Don’t Get Lost Down the Paper Trail…
Scrambling to sort through receipts & forms so you can file those taxes in time? Or have you been there, done that … promising that next year will be different? Then you’ll enjoy today’s post from productivity & organizing expert Paris Love. ~KG
~ By Paris Love
We’ve all had that moment… much like the Wild West showdown when we attempt to stare down a desk or tabletop covered in paper. Notes, bills, unopened mail, kids school papers, assignments, contracts. It’s the good, bad and the ugly — without the good.
Attacking such a monstrosity may seem like it will take even more time than it’s worth (or than we’re willing to give). But when we think of the swirling stress and the time wasted, we know deep down inside that we aren’t going to win the showdown unless we make the first move. Because this isn’t going to end in a draw and there’s only going to be one winner.
Most of us hold onto paper because we’re worried we’ll forget what’s on it, so we leave it out as a reminder or to file later, or refer to if we need it or maybe because we just don’t know what else to do with it.
That’s where I come in, the organization and productivity sheriff¸ here to help you start a system and stick to it, then watch the paper vanish, as you feel a sense of empowerment rising up from within.
How to shoot down the paper
- Try to go paper-less (bills, newsletters, etc.) if given the option online by your provider.
- Eliminate junk mail You can write to the following address (ask them to take you off their “direct mailing” list): Mail Preference Service, Direct Marketing Association P.O. Box 9008, Farmingdale, NY 11735-9008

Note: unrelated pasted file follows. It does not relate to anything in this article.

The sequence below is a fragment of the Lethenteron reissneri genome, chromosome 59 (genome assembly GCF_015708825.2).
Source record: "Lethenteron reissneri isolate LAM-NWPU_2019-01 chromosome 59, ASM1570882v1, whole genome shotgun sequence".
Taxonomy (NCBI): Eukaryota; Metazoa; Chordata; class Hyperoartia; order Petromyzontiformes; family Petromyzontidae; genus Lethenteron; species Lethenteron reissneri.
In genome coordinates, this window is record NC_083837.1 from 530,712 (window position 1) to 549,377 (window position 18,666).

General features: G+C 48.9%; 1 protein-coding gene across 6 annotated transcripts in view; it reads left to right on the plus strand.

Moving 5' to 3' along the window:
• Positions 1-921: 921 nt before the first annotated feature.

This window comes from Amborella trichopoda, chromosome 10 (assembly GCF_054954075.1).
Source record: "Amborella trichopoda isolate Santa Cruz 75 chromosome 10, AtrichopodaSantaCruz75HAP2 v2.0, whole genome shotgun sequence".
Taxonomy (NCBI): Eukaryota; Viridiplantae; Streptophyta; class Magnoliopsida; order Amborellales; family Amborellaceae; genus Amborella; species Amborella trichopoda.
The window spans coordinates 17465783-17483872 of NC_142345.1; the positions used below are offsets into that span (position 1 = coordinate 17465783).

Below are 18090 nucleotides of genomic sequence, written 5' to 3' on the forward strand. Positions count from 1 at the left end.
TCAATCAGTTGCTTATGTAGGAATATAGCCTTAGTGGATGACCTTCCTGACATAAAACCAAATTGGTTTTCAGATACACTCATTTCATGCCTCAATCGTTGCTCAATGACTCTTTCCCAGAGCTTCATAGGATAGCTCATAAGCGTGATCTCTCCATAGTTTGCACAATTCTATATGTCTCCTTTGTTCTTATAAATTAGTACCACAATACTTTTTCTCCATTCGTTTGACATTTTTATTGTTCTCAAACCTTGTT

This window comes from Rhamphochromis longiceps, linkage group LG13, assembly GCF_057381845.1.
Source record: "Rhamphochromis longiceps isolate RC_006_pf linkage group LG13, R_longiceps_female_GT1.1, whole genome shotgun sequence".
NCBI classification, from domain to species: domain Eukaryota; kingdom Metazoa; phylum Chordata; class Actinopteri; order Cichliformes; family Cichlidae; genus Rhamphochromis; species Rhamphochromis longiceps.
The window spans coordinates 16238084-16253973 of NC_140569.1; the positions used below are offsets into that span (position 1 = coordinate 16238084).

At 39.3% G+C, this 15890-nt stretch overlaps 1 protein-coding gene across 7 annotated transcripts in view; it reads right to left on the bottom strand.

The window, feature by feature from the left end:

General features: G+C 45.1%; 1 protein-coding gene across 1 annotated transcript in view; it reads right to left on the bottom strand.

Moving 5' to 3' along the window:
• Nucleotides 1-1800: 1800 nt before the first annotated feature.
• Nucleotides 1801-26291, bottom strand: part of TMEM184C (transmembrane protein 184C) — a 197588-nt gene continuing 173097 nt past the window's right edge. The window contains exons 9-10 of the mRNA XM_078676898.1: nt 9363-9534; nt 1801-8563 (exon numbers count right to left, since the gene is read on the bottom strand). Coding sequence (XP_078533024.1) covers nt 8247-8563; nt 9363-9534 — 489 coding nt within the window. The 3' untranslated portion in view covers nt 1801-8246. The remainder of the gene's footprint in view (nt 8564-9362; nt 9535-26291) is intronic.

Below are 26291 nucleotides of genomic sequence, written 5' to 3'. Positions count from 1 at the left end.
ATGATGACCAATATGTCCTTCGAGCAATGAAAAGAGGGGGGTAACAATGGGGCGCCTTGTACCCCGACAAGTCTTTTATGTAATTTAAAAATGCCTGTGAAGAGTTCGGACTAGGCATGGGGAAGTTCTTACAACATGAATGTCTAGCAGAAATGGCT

- Use technology. Mini-scanners are a combination of a copy machine and a magic wand. Hand-held and barely longer than a ruler, you run one over a page or image to record it digitally, then save it to your appropriate computer file. Paper disappears!
- Try software like Highrise, a subscription service that can help you stay organized. Think of it as a personal, electronic secretary. It has an abundance of features such as keeping meeting notes, documents and contracts, tracking proposals and deals, setting reminders and keeping track of conversations and dates. You can use Highrise to share just about anything with selected co-workers. Highrise will even connect with email and the internet, and has apps for Android or iPhones.
- Evernote is a free program designed to help you eliminate paper. You can use it to save or share snippets from documents, web pages, articles, photos—even audio files.
If you must keep the paper…
You can think of organizing paper in terms of 4 categories: Now, Later and Always and Never.
There are a few supplies you should have handy (usually you have these things but haven’t been using them to their best potential…..
- Small filing cabinet
- Accordion file (or multiples, for different purposes)
- 3 Ring Binder (s) – and plastic sheets, dividers (just like in school)
Now, quickly triage your paper pile using these 4 Categories:
The Never File — something you just aren’t going to need ever or if on the 1% chance you might use it in the next five years, you could look it up online. So stuff like empty envelopes, advertisements, promotions, flyers. You know where this file goes: the circular file.